So the x86 JITter appears to use one SIMD instruction, namely MOVQ, to quickly move data around -- but that's it.  You need to write your own SIMD code to parallelize calculations.
    Saturday, November 14, 2009 4:56 PM
  • Search for "nobugz JIT SSE".  The JIT compiler uses SSE on older machines where it's beneficial.  I don't know if it's used at all on current computers with capable graphic cards.  There is some info on these forums and also on Microsoft blogs.
    Saturday, November 14, 2009 5:05 PM
  • Not seeing it, sorry.  That just brings up the same threads, plus another statement that the JITter (apparently x64 in this case) uses SSE instructions to load & store floating point variables.  That's very different from using SIMD instructions for actual calculations.  Now the OP didn't specify what exactly he had in mind but so far it certainly seems that the JITter's (any version) usage of SIMD instructions is extremely limited.

    None of this has anything to do with graphics cards, by the way -- no JITter generates codes for those!  MMX and SSE are CPU extensions.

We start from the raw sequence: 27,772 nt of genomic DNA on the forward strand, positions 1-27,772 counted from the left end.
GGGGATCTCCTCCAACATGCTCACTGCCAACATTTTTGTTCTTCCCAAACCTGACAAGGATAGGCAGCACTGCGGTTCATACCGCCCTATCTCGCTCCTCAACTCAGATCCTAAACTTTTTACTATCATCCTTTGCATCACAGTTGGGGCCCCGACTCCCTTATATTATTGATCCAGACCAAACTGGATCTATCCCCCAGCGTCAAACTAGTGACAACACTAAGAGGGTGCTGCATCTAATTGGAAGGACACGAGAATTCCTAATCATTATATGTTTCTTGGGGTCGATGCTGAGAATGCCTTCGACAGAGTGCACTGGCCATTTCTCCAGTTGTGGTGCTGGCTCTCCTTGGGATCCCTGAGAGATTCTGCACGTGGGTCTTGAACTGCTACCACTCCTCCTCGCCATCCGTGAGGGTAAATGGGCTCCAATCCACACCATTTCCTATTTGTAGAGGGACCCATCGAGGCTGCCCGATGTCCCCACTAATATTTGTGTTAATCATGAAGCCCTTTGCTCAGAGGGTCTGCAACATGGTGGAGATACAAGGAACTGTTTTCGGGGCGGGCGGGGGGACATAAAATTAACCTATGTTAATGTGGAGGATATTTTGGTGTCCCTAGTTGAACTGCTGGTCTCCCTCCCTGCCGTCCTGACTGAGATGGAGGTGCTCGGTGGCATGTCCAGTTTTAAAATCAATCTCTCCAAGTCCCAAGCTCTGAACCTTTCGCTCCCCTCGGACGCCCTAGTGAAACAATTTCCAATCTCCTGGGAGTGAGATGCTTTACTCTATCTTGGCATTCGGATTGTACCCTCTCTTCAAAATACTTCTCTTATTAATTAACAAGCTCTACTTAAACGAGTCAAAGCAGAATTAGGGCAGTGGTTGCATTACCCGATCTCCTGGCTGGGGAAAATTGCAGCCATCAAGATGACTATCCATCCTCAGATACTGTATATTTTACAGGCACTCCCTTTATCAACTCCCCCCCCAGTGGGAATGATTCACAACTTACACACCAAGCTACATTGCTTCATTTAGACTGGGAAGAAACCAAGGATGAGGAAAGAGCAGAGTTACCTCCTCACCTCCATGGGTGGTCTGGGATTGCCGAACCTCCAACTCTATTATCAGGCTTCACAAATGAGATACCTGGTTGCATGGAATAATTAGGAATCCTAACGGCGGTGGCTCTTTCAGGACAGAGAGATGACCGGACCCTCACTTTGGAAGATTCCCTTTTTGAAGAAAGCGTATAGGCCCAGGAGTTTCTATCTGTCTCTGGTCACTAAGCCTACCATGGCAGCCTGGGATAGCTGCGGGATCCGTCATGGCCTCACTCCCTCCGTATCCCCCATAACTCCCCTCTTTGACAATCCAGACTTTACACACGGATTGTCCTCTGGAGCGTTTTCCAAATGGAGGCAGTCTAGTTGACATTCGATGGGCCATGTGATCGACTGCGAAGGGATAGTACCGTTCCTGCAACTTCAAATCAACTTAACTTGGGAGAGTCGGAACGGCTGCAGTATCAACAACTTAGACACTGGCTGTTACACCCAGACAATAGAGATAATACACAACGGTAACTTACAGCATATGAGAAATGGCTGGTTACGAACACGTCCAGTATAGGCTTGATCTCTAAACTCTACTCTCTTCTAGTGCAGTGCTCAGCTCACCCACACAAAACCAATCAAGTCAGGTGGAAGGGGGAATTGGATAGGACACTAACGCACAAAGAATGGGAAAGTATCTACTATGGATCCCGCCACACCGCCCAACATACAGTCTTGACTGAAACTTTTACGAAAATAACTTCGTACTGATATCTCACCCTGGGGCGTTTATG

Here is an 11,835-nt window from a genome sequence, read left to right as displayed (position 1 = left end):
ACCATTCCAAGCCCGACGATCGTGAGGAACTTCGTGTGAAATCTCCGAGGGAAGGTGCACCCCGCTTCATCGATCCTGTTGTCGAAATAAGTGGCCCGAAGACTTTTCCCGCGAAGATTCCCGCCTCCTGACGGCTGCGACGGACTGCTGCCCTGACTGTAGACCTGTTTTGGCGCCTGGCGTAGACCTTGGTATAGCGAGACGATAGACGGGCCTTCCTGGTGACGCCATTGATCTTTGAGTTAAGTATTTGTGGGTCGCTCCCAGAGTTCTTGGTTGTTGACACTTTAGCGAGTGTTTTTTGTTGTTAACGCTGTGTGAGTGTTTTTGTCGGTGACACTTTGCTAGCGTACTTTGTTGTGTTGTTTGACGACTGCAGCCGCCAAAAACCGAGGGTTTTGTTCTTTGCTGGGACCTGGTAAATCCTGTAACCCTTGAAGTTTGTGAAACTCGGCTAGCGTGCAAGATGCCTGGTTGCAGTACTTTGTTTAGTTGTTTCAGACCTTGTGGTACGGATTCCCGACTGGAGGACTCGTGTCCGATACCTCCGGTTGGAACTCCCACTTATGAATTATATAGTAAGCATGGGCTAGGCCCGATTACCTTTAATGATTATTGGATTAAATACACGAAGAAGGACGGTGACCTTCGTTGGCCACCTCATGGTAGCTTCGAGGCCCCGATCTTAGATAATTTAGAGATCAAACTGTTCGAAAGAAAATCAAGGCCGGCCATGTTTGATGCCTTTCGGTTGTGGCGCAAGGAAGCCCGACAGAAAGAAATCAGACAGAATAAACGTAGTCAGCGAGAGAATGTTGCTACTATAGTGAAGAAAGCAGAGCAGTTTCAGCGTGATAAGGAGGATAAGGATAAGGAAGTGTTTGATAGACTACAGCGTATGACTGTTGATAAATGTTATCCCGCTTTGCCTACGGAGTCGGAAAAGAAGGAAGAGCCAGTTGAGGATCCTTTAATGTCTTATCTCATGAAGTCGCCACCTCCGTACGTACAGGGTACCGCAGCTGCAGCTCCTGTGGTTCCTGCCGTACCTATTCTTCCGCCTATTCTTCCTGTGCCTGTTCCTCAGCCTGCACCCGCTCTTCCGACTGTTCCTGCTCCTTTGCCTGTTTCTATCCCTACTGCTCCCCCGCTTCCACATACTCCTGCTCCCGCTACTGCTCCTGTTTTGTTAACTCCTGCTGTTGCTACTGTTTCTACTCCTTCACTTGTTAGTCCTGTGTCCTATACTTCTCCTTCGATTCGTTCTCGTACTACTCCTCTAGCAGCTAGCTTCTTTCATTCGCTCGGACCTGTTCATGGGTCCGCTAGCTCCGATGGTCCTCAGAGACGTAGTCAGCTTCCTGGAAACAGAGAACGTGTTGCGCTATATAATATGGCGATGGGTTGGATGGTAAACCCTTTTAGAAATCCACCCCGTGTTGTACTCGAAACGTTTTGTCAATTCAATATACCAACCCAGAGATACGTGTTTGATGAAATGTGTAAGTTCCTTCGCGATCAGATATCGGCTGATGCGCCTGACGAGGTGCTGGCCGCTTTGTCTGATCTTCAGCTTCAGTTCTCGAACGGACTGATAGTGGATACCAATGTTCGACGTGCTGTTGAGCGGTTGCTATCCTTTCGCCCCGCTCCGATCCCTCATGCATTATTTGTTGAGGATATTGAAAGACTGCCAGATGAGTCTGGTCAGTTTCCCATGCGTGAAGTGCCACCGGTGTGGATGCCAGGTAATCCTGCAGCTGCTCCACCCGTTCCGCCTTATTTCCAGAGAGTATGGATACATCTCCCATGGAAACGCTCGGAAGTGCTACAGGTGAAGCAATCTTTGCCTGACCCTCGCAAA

Saturday, November 14, 2009 5:18 PM
  • As I said in my first post.  Micromanaging managed code is usually counter productive.  Use C++ native code if you want to control your code at the machine code level.  The reason SSEs are used less and less is because of the increased use of the GPU, particularly for video.
    Saturday, November 14, 2009 5:46 PM
  • I know they mentioned that some MMX instructions are used, but MMX has been standard in almost every CPU since the Pentium 233 first came out. I would assume that MS also assumes all platforms support basic MMX.

    The two posts that talked about SSE are VERY old and  there's been a lot of changes to .Net since and I would assume that MS may have looked at tweaking the compiler to take advantage of SSE where it could.

    Someone did mention .Net *using* SSE, but only in the actual framework and they never said the compiler actually compiled code with SSE in mind.

    In response to "Trying to micromanage managed code is usually highly counterproductive."    I'm just curious because if I ever run into a time where I want to multiply a few numbers by a same number, having SIMD in mind can change the way I write the code. If I thought the compile would not use SSE, I may write the code one way, which may be hard or impossible for the compiler to use SIMD. But if I knew the compiler could use SSE and I knew what the compiler looked for, then I may write my code to best help the compiler take advantage.
    Monday, November 16, 2009 4:28 PM